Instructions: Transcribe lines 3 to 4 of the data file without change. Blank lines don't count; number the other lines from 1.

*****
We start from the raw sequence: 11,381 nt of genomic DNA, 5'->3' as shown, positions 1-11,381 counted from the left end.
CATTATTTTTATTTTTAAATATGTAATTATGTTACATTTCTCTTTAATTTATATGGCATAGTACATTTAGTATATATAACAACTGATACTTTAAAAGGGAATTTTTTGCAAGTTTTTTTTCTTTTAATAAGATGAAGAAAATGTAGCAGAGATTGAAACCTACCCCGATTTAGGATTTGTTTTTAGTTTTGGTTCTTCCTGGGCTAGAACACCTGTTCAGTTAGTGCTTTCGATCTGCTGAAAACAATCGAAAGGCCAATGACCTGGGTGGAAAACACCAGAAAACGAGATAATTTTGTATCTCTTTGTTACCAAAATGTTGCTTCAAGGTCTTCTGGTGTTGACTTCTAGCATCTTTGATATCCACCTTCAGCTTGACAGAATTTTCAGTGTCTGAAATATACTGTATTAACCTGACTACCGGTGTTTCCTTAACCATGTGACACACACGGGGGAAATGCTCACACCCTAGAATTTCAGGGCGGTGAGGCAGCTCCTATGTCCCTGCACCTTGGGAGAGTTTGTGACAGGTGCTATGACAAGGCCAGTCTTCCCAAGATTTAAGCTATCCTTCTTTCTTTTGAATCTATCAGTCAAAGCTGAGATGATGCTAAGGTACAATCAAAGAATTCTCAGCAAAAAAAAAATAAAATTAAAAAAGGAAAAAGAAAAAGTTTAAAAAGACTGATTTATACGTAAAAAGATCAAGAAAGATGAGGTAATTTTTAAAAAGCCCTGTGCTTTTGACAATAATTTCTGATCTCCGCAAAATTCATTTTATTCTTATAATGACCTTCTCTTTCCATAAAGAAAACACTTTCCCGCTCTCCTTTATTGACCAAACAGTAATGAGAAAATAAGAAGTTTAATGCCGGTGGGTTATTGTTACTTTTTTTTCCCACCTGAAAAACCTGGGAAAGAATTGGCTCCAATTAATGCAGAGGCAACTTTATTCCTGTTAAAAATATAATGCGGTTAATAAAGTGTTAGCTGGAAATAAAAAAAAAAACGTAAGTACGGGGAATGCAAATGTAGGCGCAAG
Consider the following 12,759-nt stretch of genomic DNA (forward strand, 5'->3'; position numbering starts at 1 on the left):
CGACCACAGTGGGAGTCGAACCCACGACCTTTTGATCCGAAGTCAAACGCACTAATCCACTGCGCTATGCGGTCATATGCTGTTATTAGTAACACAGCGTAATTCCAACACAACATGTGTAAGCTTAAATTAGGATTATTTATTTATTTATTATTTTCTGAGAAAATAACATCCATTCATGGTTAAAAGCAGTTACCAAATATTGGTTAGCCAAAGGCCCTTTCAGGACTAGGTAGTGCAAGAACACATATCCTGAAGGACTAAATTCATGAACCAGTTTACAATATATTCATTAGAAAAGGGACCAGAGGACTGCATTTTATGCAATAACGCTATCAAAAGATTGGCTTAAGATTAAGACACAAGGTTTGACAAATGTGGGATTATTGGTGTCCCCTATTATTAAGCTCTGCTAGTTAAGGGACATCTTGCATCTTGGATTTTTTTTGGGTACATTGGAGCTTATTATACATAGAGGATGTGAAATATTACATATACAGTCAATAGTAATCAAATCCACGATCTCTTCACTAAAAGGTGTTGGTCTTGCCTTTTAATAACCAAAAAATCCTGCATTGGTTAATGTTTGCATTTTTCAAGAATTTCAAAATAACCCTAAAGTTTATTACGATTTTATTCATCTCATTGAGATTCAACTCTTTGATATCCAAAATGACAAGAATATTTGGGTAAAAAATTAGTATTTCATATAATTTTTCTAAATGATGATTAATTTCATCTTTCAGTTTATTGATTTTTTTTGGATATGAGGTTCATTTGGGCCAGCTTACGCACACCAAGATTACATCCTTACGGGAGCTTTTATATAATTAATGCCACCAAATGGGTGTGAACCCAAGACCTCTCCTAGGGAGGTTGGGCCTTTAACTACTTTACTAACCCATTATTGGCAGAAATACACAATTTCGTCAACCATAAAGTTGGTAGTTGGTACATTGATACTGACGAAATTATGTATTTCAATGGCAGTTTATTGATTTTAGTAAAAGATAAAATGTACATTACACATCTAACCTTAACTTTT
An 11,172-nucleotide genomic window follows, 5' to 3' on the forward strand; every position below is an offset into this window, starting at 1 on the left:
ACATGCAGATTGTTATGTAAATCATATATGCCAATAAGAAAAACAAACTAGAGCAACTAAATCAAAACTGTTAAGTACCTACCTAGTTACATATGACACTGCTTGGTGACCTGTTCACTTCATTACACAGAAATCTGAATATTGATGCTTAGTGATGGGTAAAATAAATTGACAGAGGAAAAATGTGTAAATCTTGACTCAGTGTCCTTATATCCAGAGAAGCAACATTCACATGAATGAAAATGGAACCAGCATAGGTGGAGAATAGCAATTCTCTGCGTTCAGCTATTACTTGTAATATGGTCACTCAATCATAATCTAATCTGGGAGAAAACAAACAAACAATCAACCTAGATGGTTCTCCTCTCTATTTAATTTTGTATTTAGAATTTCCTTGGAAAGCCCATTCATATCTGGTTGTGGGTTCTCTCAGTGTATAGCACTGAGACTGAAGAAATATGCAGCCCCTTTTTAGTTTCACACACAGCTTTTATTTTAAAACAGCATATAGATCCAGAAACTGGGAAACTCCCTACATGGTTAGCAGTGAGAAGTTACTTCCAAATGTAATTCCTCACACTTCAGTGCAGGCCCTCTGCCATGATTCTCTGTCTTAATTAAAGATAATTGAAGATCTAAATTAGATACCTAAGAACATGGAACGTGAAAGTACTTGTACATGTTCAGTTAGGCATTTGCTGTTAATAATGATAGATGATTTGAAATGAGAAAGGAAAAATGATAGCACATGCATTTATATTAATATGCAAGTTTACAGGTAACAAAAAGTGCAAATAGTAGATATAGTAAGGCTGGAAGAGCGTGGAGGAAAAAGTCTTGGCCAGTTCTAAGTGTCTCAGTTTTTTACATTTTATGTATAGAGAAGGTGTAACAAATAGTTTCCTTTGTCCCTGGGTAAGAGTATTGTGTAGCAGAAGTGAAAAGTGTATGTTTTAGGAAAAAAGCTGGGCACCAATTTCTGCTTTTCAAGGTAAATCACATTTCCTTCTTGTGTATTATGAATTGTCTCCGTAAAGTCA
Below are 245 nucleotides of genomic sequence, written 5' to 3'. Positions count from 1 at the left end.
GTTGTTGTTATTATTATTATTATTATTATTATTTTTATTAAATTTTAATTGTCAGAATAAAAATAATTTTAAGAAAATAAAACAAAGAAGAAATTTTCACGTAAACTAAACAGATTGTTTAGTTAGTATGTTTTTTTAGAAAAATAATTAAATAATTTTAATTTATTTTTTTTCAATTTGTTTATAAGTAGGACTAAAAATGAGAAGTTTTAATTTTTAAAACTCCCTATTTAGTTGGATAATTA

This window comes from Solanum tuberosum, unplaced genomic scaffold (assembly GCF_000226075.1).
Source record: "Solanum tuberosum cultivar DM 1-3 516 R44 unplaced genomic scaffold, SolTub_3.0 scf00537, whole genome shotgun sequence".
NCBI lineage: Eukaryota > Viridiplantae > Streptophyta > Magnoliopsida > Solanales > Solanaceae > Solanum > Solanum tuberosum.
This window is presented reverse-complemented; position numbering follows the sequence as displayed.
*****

Consider the following 12,759-nt stretch of genomic DNA (forward strand, 5'->3'; position numbering starts at 1 on the left):
CGACCACAGTGGGAGTCGAACCCACGACCTTTTGATCCGAAGTCAAACGCACTAATCCACTGCGCTATGCGGTCATATGCTGTTATTAGTAACACAGCGTAATTCCAACACAACATGTGTAAGCTTAAATTAGGATTATTTATTTATTTATTATTTTCTGAGAAAATAACATCCATTCATGGTTAAAAGCAGTTACCAAATATTGGTTAGCCAAAGGCCCTTTCAGGACTAGGTAGTGCAAGAACACATATCCTGAAGGACTAAATTCATGAACCAGTTTACAATATATTCATTAGAAAAGGGACCAGAGGACTGCATTTTATGCAATAACGCTATCAAAAGATTGGCTTAAGATTAAGACACAAGGTTTGACAAATGTGGGATTATTGGTGTCCCCTATTATTAAGCTCTGCTAGTTAAGGGACATCTTGCATCTTGGATTTTTTTTGGGTACATTGGAGCTTATTATACATAGAGGATGTGAAATATTACATATACAGTCAATAGTAATCAAATCCACGATCTCTTCACTAAAAGGTGTTGGTCTTGCCTTTTAATAACCAAAAAATCCTGCATTGGTTAATGTTTGCATTTTTCAAGAATTTCAAAATAACCCTAAAGTTTATTACGATTTTATTCATCTCATTGAGATTCAACTCTTTGATATCCAAAATGACAAGAATATTTGGGTAAAAAATTAGTATTTCATATAATTTTTCTAAATGATGATTAATTTCATCTTTCAGTTTATTGATTTTTTTTGGATATGAGGTTCATTTGGGCCAGCTTACGCACACCAAGATTACATCCTTACGGGAGCTTTTATATAATTAATGCCACCAAATGGGTGTGAACCCAAGACCTCTCCTAGGGAGGTTGGGCCTTTAACTACTTTACTAACCCATTATTGGCAGAAATACACAATTTCGTCAACCATAAAGTTGGTAGTTGGTACATTGATACTGACGAAATTATGTATTTCAATGGCAGTTTATTGATTTTAGTAAAAGATAAAATGTACATTACACATCTAACCTTAACTTTT